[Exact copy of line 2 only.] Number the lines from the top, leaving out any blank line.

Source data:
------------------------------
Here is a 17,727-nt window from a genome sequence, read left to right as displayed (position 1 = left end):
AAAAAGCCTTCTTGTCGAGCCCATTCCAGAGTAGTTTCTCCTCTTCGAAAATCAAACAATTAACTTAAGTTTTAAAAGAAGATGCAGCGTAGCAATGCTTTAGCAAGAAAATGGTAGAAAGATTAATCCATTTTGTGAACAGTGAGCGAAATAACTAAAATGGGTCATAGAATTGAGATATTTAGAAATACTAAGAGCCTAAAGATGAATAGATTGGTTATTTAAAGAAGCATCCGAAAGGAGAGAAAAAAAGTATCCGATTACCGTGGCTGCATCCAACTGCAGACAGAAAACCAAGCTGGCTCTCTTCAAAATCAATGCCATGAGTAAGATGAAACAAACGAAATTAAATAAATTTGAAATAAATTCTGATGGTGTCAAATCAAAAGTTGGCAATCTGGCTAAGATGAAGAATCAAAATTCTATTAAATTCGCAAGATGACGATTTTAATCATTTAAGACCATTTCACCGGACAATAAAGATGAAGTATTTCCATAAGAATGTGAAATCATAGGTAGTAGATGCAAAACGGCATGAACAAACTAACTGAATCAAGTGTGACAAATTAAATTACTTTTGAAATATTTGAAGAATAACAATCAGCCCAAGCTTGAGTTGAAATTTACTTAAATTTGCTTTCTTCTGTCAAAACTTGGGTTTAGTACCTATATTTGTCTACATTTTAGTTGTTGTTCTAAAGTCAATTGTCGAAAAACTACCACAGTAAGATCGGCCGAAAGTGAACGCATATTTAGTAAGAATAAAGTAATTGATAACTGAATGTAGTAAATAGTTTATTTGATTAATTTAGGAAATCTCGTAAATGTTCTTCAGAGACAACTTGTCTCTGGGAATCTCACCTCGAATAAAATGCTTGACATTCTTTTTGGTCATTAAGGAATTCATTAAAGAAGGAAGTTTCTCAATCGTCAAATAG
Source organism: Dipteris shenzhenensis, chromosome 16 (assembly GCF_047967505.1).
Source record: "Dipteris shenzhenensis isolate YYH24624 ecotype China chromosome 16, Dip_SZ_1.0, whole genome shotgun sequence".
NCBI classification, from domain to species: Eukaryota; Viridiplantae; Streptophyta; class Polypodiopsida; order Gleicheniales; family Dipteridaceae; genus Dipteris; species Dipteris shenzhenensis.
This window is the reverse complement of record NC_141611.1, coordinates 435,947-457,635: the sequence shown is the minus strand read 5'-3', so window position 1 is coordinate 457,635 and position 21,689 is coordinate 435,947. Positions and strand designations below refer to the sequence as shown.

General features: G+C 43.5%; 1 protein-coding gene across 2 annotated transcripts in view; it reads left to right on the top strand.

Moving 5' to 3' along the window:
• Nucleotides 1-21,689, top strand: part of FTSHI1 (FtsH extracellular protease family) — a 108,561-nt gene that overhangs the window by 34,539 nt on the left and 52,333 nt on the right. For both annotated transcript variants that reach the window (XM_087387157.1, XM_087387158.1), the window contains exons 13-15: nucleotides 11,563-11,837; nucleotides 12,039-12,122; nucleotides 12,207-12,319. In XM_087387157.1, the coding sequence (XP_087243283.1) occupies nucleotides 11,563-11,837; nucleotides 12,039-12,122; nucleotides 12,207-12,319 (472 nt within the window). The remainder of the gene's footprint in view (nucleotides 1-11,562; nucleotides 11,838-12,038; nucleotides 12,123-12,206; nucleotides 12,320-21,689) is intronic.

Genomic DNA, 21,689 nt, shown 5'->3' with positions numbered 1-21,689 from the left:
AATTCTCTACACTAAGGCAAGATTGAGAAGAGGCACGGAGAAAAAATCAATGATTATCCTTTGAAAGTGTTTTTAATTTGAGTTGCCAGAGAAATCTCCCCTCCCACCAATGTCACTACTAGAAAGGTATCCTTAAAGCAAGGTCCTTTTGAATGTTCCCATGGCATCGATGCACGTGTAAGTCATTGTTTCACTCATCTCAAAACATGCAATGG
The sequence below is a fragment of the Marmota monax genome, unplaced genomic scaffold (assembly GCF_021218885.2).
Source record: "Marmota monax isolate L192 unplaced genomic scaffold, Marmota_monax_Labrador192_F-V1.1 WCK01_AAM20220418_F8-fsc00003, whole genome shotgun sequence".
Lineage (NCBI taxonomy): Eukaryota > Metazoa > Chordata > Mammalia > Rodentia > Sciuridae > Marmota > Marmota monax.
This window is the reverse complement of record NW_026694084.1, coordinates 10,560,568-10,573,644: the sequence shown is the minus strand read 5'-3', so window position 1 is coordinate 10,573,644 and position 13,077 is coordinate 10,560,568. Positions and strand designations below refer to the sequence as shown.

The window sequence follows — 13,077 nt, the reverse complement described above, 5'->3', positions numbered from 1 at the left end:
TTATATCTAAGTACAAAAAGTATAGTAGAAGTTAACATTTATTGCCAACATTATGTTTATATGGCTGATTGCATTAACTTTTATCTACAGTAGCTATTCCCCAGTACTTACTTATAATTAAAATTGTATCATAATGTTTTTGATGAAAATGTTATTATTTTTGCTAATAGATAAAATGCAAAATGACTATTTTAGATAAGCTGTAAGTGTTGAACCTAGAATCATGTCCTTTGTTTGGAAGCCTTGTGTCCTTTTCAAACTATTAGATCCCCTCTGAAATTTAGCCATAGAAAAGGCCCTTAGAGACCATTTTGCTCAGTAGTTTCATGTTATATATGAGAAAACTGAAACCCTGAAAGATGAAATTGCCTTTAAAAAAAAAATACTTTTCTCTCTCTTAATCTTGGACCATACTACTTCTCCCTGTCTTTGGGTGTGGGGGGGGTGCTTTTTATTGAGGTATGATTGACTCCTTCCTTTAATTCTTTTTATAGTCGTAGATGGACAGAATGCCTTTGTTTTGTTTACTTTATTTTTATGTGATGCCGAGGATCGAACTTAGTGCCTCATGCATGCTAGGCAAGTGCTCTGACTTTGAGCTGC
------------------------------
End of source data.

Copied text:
AAAAAGCCTTCTTGTCGAGCCCATTCCAGAGTAGTTTCTCCTCTTCGAAAATCAAACAATTAACTTAAGTTTTAAAAGAAGATGCAGCGTAGCAATGCTTTAGCAAGAAAATGGTAGAAAGATTAATCCATTTTGTGAACAGTGAGCGAAATAACTAAAATGGGTCATAGAATTGAGATATTTAGAAATACTAAGAGCCTAAAGATGAATAGATTGGTTATTTAAAGAAGCATCCGAAAGGAGAGAAAAAAAGTATCCGATTACCGTGGCTGCATCCAACTGCAGACAGAAAACCAAGCTGGCTCTCTTCAAAATCAATGCCATGAGTAAGATGAAACAAACGAAATTAAATAAATTTGAAATAAATTCTGATGGTGTCAAATCAAAAGTTGGCAATCTGGCTAAGATGAAGAATCAAAATTCTATTAAATTCGCAAGATGACGATTTTAATCATTTAAGACCATTTCACCGGACAATAAAGATGAAGTATTTCCATAAGAATGTGAAATCATAGGTAGTAGATGCAAAACGGCATGAACAAACTAACTGAATCAAGTGTGACAAATTAAATTACTTTTGAAATATTTGAAGAATAACAATCAGCCCAAGCTTGAGTTGAAATTTACTTAAATTTGCTTTCTTCTGTCAAAACTTGGGTTTAGTACCTATATTTGTCTACATTTTAGTTGTTGTTCTAAAGTCAATTGTCGAAAAACTACCACAGTAAGATCGGCCGAAAGTGAACGCATATTTAGTAAGAATAAAGTAATTGATAACTGAATGTAGTAAATAGTTTATTTGATTAATTTAGGAAATCTCGTAAATGTTCTTCAGAGACAACTTGTCTCTGGGAATCTCACCTCGAATAAAATGCTTGACATTCTTTTTGGTCATTAAGGAATTCATTAAAGAAGGAAGTTTCTCAATCGTCAAATAG